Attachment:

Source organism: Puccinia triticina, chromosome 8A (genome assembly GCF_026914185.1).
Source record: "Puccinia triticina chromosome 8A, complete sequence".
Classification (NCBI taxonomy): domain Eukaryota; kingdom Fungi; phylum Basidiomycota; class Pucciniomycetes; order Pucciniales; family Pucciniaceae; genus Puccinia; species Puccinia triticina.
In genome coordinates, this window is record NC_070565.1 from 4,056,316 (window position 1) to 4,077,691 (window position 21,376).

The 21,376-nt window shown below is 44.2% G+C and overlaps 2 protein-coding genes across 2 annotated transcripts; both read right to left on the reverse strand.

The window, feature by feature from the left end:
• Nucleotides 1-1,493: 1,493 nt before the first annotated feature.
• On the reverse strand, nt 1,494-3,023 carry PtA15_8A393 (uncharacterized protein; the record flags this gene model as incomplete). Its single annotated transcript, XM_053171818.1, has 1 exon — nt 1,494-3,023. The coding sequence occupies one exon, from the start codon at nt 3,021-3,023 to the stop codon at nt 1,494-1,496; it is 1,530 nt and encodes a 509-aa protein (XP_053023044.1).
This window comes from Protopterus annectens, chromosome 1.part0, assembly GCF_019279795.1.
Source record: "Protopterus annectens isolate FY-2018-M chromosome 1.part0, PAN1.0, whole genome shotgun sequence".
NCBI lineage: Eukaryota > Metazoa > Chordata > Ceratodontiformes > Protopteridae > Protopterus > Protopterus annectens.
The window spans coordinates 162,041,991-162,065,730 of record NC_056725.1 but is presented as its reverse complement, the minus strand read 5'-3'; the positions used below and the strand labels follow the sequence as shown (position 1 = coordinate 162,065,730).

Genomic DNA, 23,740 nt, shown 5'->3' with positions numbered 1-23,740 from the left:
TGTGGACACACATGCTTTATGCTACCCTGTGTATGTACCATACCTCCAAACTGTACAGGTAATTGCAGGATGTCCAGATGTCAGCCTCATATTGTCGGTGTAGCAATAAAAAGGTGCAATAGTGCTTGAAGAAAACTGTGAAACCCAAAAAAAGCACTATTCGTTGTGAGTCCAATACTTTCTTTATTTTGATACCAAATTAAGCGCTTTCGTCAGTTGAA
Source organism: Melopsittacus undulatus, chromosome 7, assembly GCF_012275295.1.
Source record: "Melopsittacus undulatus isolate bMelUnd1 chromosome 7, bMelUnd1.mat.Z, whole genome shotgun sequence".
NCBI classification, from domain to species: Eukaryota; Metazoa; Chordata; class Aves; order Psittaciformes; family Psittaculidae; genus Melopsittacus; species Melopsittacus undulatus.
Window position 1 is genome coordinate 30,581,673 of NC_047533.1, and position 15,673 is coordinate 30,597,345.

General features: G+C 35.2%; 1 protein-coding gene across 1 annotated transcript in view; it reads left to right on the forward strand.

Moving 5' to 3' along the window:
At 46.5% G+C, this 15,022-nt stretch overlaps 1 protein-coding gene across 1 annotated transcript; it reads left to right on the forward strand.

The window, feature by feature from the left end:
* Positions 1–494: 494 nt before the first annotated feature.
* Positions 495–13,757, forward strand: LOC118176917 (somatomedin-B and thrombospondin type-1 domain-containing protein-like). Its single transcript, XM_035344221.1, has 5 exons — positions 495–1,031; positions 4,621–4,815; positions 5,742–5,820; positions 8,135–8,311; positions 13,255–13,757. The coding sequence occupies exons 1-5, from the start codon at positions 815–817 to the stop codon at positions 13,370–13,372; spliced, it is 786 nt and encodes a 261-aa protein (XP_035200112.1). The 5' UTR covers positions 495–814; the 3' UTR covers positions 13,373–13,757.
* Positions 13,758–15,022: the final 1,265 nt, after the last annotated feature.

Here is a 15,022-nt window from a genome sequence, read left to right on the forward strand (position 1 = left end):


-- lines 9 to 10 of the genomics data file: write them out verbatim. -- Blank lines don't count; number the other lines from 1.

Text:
This window comes from Protopterus annectens, chromosome 1.part0, assembly GCF_019279795.1.
Source record: "Protopterus annectens isolate FY-2018-M chromosome 1.part0, PAN1.0, whole genome shotgun sequence".